Cuban culture

5 examples of Cuban music, films and other cultural hallmarks
  • Oct 15, 2015
  • 416 words
  • 2 minutes
Nightclub Dancer in Havana, Cuba in 1948 (Photo: State Library and Archives of Florida/Wikimedia Commons)
Nightclub Dancer in Havana, Cuba in 1948 (Photo: State Library and Archives of Florida/Wikimedia Commons)
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Though many will visit Cuba for its beaches and all-inclusive resorts, there’s no doubt that its culture is a draw for many. Cuba is rare example of a country trapped between a difficult past and uncertain future, and, as Canadian author Peggy Blair captured in her feature for the 2015 winter issue of Canadian Geographic Travel, Cuba is undergoing significant change for the first time in decades.

In the meantime, here are five pieces of Cuban culture you don’t want to miss.

Cuba’s rhythms are as old as the island, and with Cuba’s mix of African American, European and Native American, Cuba’s music is as unique as the country itself. Try the famous Buena Vista Social Club album from the late 1990s, for a taste of classic Cuban music.

If you’re talking Cuban cinema then it’s hard to ignore director Tomas Gutierrez Alea. The Havana born, Italy trained director began with documentary films but soon turned to producing important feature films, such as Death of Bureaucrat, about society being strangled by red tape, and Strawberry and Chocolate, the first Cuban film with an openly gay protagonist.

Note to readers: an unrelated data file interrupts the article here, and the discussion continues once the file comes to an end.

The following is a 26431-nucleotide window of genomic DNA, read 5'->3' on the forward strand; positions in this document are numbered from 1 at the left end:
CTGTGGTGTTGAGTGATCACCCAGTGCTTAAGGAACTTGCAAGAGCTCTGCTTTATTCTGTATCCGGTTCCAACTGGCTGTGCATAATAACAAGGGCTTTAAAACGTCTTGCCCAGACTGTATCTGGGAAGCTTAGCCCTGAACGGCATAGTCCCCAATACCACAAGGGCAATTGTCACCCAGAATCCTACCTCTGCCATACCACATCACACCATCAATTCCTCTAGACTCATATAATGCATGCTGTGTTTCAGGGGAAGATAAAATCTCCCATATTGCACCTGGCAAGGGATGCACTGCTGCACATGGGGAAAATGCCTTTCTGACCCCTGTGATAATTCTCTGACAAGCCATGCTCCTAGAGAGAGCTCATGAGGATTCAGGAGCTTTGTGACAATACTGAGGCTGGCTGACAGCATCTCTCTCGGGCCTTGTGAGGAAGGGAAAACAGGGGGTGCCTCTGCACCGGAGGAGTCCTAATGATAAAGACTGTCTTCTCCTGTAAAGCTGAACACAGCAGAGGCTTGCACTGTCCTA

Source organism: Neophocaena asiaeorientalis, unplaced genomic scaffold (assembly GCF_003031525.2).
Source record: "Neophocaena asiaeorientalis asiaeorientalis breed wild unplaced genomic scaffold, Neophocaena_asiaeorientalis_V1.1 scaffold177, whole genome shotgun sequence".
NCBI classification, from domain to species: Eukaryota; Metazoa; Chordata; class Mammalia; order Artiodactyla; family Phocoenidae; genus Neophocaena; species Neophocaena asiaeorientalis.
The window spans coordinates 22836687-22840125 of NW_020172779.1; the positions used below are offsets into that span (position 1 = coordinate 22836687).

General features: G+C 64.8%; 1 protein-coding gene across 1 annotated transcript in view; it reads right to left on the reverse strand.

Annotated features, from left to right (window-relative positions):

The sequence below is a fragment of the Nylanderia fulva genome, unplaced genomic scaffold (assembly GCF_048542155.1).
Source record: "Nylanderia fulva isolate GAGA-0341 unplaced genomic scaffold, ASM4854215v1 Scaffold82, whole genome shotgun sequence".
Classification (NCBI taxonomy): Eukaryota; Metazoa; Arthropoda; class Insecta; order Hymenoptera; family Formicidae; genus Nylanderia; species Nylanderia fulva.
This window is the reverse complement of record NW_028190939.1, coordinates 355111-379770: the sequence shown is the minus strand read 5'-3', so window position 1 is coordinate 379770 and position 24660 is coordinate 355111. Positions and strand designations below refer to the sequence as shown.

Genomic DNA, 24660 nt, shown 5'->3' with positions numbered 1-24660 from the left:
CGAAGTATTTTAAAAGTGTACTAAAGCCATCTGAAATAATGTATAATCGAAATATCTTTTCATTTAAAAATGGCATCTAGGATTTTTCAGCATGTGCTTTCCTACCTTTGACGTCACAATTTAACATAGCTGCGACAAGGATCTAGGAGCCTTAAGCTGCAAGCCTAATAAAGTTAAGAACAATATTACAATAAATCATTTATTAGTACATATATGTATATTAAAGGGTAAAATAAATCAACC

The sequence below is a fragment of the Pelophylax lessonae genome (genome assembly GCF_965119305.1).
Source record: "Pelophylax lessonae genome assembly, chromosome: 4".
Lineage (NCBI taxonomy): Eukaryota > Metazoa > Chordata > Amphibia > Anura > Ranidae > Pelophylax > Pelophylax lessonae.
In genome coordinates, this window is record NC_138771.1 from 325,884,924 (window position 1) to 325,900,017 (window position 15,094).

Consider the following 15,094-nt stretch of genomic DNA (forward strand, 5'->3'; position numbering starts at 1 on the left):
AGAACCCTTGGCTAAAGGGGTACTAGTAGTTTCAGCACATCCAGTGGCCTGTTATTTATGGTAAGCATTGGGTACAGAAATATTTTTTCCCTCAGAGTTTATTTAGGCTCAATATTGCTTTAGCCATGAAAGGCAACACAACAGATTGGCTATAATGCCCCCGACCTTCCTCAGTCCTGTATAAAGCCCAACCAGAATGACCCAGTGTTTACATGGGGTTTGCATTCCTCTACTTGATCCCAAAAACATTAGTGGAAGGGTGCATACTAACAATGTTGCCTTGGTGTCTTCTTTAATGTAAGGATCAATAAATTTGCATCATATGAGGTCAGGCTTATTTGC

Cuban dance is perhaps its best-known export (though the next item on this list might have something to say about that). One of the original dances from before 1900 was Danzon. It evolved into the Cuban son in the 1920s. The Mambo, a combination of the son and the American swing dance led to the famous cha-cha-cha. Finally, the rumba became the official dance of Cuba after the revolution 1959. Dust off those dancing shoes!

With U.S. President Barack Obama’s easing of trade embargo on Cuba it’s possible the Cuban cigar will lose a little of its luster. After all, nothing is more enticing than that which we can’t have, and after 60 years of Cuban cigars playing hard to get, “Cubans” top many a cigar lovers’ must-have list. Here in Canada our desire for Cubans may stem from having something American’s can’t, but either way, one’s first smoke of a Cohiba (a cigar rumoured to have been rolled for none other than Fidel Castro) is unforgettable. 

We would be remiss to not mention Ottawa writer Peggy Blair’s Inspector Ramirez novels on a list inspired by the fiction piece Blair penned for our Winter Travel issue. So if you’re looking for a taste of Havana begin with Blair’s The Beggar’s Opera and continue into the sequel, The Poisoned Pawn.

Canadian Geographic Travel: Cuba

This story is from the Canadian Geographic Travel: Winter 2015 Issue

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